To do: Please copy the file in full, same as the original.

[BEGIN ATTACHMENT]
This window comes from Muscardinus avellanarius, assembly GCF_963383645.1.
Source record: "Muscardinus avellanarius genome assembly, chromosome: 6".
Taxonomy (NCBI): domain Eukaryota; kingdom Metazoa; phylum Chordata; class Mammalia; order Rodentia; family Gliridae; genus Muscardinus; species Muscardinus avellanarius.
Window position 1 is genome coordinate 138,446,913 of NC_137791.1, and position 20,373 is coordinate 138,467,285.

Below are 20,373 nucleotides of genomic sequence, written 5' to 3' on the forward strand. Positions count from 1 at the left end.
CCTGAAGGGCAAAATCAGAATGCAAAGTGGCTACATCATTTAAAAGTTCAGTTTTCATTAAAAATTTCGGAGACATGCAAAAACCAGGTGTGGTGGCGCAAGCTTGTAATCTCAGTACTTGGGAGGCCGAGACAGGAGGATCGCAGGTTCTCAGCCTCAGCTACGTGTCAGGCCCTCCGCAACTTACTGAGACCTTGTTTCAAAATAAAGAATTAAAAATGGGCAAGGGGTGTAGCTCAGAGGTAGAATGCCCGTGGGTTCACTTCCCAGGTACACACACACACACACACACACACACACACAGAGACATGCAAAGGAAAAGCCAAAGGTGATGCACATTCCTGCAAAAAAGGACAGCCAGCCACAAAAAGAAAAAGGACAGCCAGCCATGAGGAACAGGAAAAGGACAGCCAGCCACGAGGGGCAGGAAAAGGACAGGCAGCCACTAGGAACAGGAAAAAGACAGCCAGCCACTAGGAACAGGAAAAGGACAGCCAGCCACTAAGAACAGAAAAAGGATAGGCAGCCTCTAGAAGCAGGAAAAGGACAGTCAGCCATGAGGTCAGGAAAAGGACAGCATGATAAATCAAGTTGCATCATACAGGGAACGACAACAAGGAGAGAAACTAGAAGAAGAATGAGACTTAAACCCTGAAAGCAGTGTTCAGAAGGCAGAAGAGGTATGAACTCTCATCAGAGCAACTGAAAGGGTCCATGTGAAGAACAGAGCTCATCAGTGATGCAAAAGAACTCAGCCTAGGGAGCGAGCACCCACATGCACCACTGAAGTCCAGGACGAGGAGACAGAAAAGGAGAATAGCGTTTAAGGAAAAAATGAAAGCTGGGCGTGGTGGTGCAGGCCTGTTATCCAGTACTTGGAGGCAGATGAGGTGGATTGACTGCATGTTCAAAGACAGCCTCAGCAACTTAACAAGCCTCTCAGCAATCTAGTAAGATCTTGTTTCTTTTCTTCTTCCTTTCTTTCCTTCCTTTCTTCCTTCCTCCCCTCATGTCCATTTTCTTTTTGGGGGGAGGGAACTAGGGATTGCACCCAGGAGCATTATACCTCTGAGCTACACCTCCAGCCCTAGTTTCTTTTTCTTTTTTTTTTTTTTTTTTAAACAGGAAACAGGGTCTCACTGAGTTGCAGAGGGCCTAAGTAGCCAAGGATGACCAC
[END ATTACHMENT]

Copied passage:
This window comes from Muscardinus avellanarius, assembly GCF_963383645.1.
Source record: "Muscardinus avellanarius genome assembly, chromosome: 6".
Taxonomy (NCBI): domain Eukaryota; kingdom Metazoa; phylum Chordata; class Mammalia; order Rodentia; family Gliridae; genus Muscardinus; species Muscardinus avellanarius.
Window position 1 is genome coordinate 138,446,913 of NC_137791.1, and position 20,373 is coordinate 138,467,285.

Below are 20,373 nucleotides of genomic sequence, written 5' to 3' on the forward strand. Positions count from 1 at the left end.
CCTGAAGGGCAAAATCAGAATGCAAAGTGGCTACATCATTTAAAAGTTCAGTTTTCATTAAAAATTTCGGAGACATGCAAAAACCAGGTGTGGTGGCGCAAGCTTGTAATCTCAGTACTTGGGAGGCCGAGACAGGAGGATCGCAGGTTCTCAGCCTCAGCTACGTGTCAGGCCCTCCGCAACTTACTGAGACCTTGTTTCAAAATAAAGAATTAAAAATGGGCAAGGGGTGTAGCTCAGAGGTAGAATGCCCGTGGGTTCACTTCCCAGGTACACACACACACACACACACACACACACACAGAGACATGCAAAGGAAAAGCCAAAGGTGATGCACATTCCTGCAAAAAAGGACAGCCAGCCACAAAAAGAAAAAGGACAGCCAGCCATGAGGAACAGGAAAAGGACAGCCAGCCACGAGGGGCAGGAAAAGGACAGGCAGCCACTAGGAACAGGAAAAAGACAGCCAGCCACTAGGAACAGGAAAAGGACAGCCAGCCACTAAGAACAGAAAAAGGATAGGCAGCCTCTAGAAGCAGGAAAAGGACAGTCAGCCATGAGGTCAGGAAAAGGACAGCATGATAAATCAAGTTGCATCATACAGGGAACGACAACAAGGAGAGAAACTAGAAGAAGAATGAGACTTAAACCCTGAAAGCAGTGTTCAGAAGGCAGAAGAGGTATGAACTCTCATCAGAGCAACTGAAAGGGTCCATGTGAAGAACAGAGCTCATCAGTGATGCAAAAGAACTCAGCCTAGGGAGCGAGCACCCACATGCACCACTGAAGTCCAGGACGAGGAGACAGAAAAGGAGAATAGCGTTTAAGGAAAAAATGAAAGCTGGGCGTGGTGGTGCAGGCCTGTTATCCAGTACTTGGAGGCAGATGAGGTGGATTGACTGCATGTTCAAAGACAGCCTCAGCAACTTAACAAGCCTCTCAGCAATCTAGTAAGATCTTGTTTCTTTTCTTCTTCCTTTCTTTCCTTCCTTTCTTCCTTCCTCCCCTCATGTCCATTTTCTTTTTGGGGGGAGGGAACTAGGGATTGCACCCAGGAGCATTATACCTCTGAGCTACACCTCCAGCCCTAGTTTCTTTTTCTTTTTTTTTTTTTTTTTTAAACAGGAAACAGGGTCTCACTGAGTTGCAGAGGGCCTAAGTAGCCAAGGATGACCAC